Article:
Hi everyone! Your focus for tables this week are ‘FRACTIONS’. Over the last few weeks, you should have been practising finding fractions of amounts within your tables. All we need you to do with your fractions at the minute is finding simple fractions of amounts by dividing.
So, it’s really just practising your dividing tables again.
1/5 of numbers means to divide by 5, so… 1/5 of 25 = 25 divided by 5 = 5 etc.
1/3 of number is dividing by 3, so… 1/3 of 24 = 24 divided by 3 = 8
Why don't you practise these tables here (Please only choose numbers with a 1 on the top (Numerator))
We want you to spend some time adding fractions which have the same bottom number (denominator) and thinking about adding halves, quarters etc.
When adding fractions, you ONLY add the top number and the bottom number remains the same. Try to think about it like a ‘label’ in your calculation.
E.g. ¼ (one quarter) + ¼ (one quarter) = 2/4 (2 quarters) and NOT 2/8!!!!
Watch the videos below with more explanations and then try playing this game. (Choose Level 1a) : http://www.sheppardsoftware.com/mathgames/fractions/FruitShootFractionsAddition.htm
Making 1 whole thing or subtracting from 1 whole
We would also like you to think about making 1 whole thing and taking fractions away from 1 whole thing. It may be useful to use a fraction wall to help you do this. There is a picture of one below and a link to an interactive one.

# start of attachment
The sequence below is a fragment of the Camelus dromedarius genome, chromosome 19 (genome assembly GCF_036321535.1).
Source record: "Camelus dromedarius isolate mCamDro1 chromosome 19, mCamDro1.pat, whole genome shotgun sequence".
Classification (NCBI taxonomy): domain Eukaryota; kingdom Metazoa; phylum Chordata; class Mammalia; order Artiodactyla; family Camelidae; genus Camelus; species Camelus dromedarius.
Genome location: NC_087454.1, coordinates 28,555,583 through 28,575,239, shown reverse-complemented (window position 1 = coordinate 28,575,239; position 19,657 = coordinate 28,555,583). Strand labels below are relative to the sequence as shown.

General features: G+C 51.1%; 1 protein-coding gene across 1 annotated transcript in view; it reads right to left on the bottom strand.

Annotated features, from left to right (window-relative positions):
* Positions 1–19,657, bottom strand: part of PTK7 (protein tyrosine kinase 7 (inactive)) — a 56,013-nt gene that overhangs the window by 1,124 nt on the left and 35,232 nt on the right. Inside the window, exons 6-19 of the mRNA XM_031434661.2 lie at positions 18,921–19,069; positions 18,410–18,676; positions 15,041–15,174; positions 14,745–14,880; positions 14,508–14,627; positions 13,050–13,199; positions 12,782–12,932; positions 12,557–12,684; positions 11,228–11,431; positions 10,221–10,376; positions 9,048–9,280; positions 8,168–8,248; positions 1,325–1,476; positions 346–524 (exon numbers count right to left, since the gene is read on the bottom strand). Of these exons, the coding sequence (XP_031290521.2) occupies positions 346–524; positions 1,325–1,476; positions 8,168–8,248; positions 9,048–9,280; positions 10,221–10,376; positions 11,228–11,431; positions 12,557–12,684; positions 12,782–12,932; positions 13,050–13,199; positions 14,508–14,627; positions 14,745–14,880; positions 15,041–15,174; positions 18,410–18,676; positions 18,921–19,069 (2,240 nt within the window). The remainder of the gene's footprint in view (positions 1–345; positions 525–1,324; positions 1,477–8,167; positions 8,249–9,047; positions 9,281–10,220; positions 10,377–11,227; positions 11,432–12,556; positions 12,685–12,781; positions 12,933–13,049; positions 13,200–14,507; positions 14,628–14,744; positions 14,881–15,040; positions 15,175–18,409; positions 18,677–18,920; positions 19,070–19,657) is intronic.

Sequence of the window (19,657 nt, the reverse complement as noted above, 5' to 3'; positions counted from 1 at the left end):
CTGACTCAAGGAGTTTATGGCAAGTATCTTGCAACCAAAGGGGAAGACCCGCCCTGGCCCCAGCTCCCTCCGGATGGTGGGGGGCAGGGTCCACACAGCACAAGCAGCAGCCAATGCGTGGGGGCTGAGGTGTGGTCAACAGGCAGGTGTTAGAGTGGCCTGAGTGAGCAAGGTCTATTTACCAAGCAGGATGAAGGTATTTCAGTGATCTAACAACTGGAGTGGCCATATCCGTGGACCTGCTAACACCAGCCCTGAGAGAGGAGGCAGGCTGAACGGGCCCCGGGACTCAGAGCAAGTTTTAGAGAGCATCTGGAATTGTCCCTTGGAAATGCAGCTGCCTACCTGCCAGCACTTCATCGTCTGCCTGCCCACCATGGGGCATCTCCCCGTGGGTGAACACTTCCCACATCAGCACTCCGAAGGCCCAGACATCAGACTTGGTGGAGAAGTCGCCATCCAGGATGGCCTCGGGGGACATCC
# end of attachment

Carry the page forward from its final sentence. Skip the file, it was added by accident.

So, if I had 6/11 and I wanted to make 1 whole thing. How many more ‘elevenths’ would I need?
Well, how many ‘elevenths’ make one whole thing…that would be 11. If I already have 6 of them, then I need another 5 and the answer would be 5/11 (5 elevenths).
If I was trying to subtract from 1 then you need to think about your bottom number again – it’s called the denominator which basically means it’s the boss!
1 – 5/7 = ? If I started with 1 whole thing and wanted to take away 5/7 (5 sevenths). Well how many sevenths would make a whole thing? That would be 7. If I take 5 of them away then I am left with 2 and my answer is 2/7 (2 sevenths).
Practise making 1 by playing this game: https://www.abcya.com/games/adding_fractions
We know these tables can be tricky so please use the links to the fractions walls and games to help you practise these this week!